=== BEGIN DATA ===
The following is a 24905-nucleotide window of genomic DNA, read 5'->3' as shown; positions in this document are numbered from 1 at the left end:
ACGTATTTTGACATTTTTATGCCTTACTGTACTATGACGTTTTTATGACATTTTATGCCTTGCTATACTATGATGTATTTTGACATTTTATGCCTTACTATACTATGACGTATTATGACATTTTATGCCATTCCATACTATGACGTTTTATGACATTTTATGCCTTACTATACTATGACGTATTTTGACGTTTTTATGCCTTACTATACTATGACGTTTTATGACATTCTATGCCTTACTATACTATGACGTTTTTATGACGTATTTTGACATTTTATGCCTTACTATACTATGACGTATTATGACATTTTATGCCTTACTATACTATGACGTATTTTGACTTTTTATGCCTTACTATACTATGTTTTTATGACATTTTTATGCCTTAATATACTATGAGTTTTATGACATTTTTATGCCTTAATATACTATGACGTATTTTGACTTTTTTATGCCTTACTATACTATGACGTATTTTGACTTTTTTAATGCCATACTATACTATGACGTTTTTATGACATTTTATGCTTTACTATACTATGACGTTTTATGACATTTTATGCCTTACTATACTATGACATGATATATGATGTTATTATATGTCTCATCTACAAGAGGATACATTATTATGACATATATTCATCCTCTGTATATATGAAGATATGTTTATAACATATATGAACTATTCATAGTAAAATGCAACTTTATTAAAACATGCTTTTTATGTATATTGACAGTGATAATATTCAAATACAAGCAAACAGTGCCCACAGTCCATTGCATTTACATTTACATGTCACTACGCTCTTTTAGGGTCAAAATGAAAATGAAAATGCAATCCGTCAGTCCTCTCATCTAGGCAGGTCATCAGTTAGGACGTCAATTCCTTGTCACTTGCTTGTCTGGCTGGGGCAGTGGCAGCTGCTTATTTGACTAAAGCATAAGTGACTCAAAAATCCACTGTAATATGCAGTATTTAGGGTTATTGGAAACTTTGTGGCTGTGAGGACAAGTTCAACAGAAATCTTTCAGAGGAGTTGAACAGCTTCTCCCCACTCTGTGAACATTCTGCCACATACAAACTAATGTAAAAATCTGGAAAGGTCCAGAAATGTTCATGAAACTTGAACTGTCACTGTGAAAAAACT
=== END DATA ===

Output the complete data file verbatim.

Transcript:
The following is a 24905-nucleotide window of genomic DNA, read 5'->3' as shown; positions in this document are numbered from 1 at the left end:
ACGTATTTTGACATTTTTATGCCTTACTGTACTATGACGTTTTTATGACATTTTATGCCTTGCTATACTATGATGTATTTTGACATTTTATGCCTTACTATACTATGACGTATTATGACATTTTATGCCATTCCATACTATGACGTTTTATGACATTTTATGCCTTACTATACTATGACGTATTTTGACGTTTTTATGCCTTACTATACTATGACGTTTTATGACATTCTATGCCTTACTATACTATGACGTTTTTATGACGTATTTTGACATTTTATGCCTTACTATACTATGACGTATTATGACATTTTATGCCTTACTATACTATGACGTATTTTGACTTTTTATGCCTTACTATACTATGTTTTTATGACATTTTTATGCCTTAATATACTATGAGTTTTATGACATTTTTATGCCTTAATATACTATGACGTATTTTGACTTTTTTATGCCTTACTATACTATGACGTATTTTGACTTTTTTAATGCCATACTATACTATGACGTTTTTATGACATTTTATGCTTTACTATACTATGACGTTTTATGACATTTTATGCCTTACTATACTATGACATGATATATGATGTTATTATATGTCTCATCTACAAGAGGATACATTATTATGACATATATTCATCCTCTGTATATATGAAGATATGTTTATAACATATATGAACTATTCATAGTAAAATGCAACTTTATTAAAACATGCTTTTTATGTATATTGACAGTGATAATATTCAAATACAAGCAAACAGTGCCCACAGTCCATTGCATTTACATTTACATGTCACTACGCTCTTTTAGGGTCAAAATGAAAATGAAAATGCAATCCGTCAGTCCTCTCATCTAGGCAGGTCATCAGTTAGGACGTCAATTCCTTGTCACTTGCTTGTCTGGCTGGGGCAGTGGCAGCTGCTTATTTGACTAAAGCATAAGTGACTCAAAAATCCACTGTAATATGCAGTATTTAGGGTTATTGGAAACTTTGTGGCTGTGAGGACAAGTTCAACAGAAATCTTTCAGAGGAGTTGAACAGCTTCTCCCCACTCTGTGAACATTCTGCCACATACAAACTAATGTAAAAATCTGGAAAGGTCCAGAAATGTTCATGAAACTTGAACTGTCACTGTGAAAAAACT